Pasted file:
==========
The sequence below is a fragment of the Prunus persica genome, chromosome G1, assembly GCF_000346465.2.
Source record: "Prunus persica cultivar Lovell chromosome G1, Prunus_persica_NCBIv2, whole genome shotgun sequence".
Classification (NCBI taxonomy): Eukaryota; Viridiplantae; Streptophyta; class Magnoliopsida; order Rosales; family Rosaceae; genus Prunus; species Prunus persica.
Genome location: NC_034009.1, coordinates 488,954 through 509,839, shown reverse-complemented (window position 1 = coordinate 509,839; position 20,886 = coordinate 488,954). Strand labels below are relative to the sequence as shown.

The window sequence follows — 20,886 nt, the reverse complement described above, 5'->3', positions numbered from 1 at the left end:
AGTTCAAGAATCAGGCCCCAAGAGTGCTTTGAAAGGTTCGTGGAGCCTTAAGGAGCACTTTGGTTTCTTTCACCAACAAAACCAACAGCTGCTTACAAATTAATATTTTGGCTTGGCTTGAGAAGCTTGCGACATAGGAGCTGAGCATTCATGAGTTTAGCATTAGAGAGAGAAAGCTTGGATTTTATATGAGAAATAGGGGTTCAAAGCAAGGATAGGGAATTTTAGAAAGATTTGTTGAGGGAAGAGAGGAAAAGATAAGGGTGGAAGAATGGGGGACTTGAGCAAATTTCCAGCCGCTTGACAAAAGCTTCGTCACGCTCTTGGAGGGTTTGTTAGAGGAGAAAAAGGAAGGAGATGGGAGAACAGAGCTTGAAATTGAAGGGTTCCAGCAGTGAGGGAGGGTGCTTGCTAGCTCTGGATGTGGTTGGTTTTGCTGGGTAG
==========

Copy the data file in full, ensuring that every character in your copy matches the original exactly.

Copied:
The sequence below is a fragment of the Prunus persica genome, chromosome G1, assembly GCF_000346465.2.
Source record: "Prunus persica cultivar Lovell chromosome G1, Prunus_persica_NCBIv2, whole genome shotgun sequence".
Classification (NCBI taxonomy): Eukaryota; Viridiplantae; Streptophyta; class Magnoliopsida; order Rosales; family Rosaceae; genus Prunus; species Prunus persica.
Genome location: NC_034009.1, coordinates 488,954 through 509,839, shown reverse-complemented (window position 1 = coordinate 509,839; position 20,886 = coordinate 488,954). Strand labels below are relative to the sequence as shown.

The window sequence follows — 20,886 nt, the reverse complement described above, 5'->3', positions numbered from 1 at the left end:
AGTTCAAGAATCAGGCCCCAAGAGTGCTTTGAAAGGTTCGTGGAGCCTTAAGGAGCACTTTGGTTTCTTTCACCAACAAAACCAACAGCTGCTTACAAATTAATATTTTGGCTTGGCTTGAGAAGCTTGCGACATAGGAGCTGAGCATTCATGAGTTTAGCATTAGAGAGAGAAAGCTTGGATTTTATATGAGAAATAGGGGTTCAAAGCAAGGATAGGGAATTTTAGAAAGATTTGTTGAGGGAAGAGAGGAAAAGATAAGGGTGGAAGAATGGGGGACTTGAGCAAATTTCCAGCCGCTTGACAAAAGCTTCGTCACGCTCTTGGAGGGTTTGTTAGAGGAGAAAAAGGAAGGAGATGGGAGAACAGAGCTTGAAATTGAAGGGTTCCAGCAGTGAGGGAGGGTGCTTGCTAGCTCTGGATGTGGTTGGTTTTGCTGGGTAG